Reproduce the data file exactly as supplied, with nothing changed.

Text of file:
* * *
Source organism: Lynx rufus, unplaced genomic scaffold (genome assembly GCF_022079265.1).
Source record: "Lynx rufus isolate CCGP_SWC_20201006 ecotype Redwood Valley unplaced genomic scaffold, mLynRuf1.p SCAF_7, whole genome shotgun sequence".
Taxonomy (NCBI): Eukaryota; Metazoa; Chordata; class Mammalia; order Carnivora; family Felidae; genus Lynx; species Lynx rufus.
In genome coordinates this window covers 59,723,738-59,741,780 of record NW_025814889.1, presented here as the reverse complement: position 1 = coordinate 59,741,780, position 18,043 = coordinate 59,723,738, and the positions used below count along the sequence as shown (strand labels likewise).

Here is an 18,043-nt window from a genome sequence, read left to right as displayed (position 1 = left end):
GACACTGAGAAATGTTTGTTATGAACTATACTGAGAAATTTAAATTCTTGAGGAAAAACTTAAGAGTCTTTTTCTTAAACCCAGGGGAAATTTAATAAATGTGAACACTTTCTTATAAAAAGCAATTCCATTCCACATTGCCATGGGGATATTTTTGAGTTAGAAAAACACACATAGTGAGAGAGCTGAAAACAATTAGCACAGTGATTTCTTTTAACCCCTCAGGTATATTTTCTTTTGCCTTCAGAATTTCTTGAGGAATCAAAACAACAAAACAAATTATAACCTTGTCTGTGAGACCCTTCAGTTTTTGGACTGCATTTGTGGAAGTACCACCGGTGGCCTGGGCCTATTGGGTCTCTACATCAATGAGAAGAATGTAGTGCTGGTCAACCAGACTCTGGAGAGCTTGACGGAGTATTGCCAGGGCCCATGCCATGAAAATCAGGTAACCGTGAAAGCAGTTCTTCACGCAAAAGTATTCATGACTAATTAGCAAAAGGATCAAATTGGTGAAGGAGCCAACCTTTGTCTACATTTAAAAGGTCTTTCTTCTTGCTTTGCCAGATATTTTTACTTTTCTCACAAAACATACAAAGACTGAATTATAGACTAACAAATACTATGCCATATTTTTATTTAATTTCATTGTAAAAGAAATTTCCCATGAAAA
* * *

Source organism: Lynx rufus, unplaced genomic scaffold (genome assembly GCF_022079265.1).
Source record: "Lynx rufus isolate CCGP_SWC_20201006 ecotype Redwood Valley unplaced genomic scaffold, mLynRuf1.p SCAF_7, whole genome shotgun sequence".
Taxonomy (NCBI): Eukaryota; Metazoa; Chordata; class Mammalia; order Carnivora; family Felidae; genus Lynx; species Lynx rufus.
In genome coordinates this window covers 59,723,738-59,741,780 of record NW_025814889.1, presented here as the reverse complement: position 1 = coordinate 59,741,780, position 18,043 = coordinate 59,723,738, and the positions used below count along the sequence as shown (strand labels likewise).

Here is an 18,043-nt window from a genome sequence, read left to right as displayed (position 1 = left end):
GACACTGAGAAATGTTTGTTATGAACTATACTGAGAAATTTAAATTCTTGAGGAAAAACTTAAGAGTCTTTTTCTTAAACCCAGGGGAAATTTAATAAATGTGAACACTTTCTTATAAAAAGCAATTCCATTCCACATTGCCATGGGGATATTTTTGAGTTAGAAAAACACACATAGTGAGAGAGCTGAAAACAATTAGCACAGTGATTTCTTTTAACCCCTCAGGTATATTTTCTTTTGCCTTCAGAATTTCTTGAGGAATCAAAACAACAAAACAAATTATAACCTTGTCTGTGAGACCCTTCAGTTTTTGGACTGCATTTGTGGAAGTACCACCGGTGGCCTGGGCCTATTGGGTCTCTACATCAATGAGAAGAATGTAGTGCTGGTCAACCAGACTCTGGAGAGCTTGACGGAGTATTGCCAGGGCCCATGCCATGAAAATCAGGTAACCGTGAAAGCAGTTCTTCACGCAAAAGTATTCATGACTAATTAGCAAAAGGATCAAATTGGTGAAGGAGCCAACCTTTGTCTACATTTAAAAGGTCTTTCTTCTTGCTTTGCCAGATATTTTTACTTTTCTCACAAAACATACAAAGACTGAATTATAGACTAACAAATACTATGCCATATTTTTATTTAATTTCATTGTAAAAGAAATTTCCCATGAAAA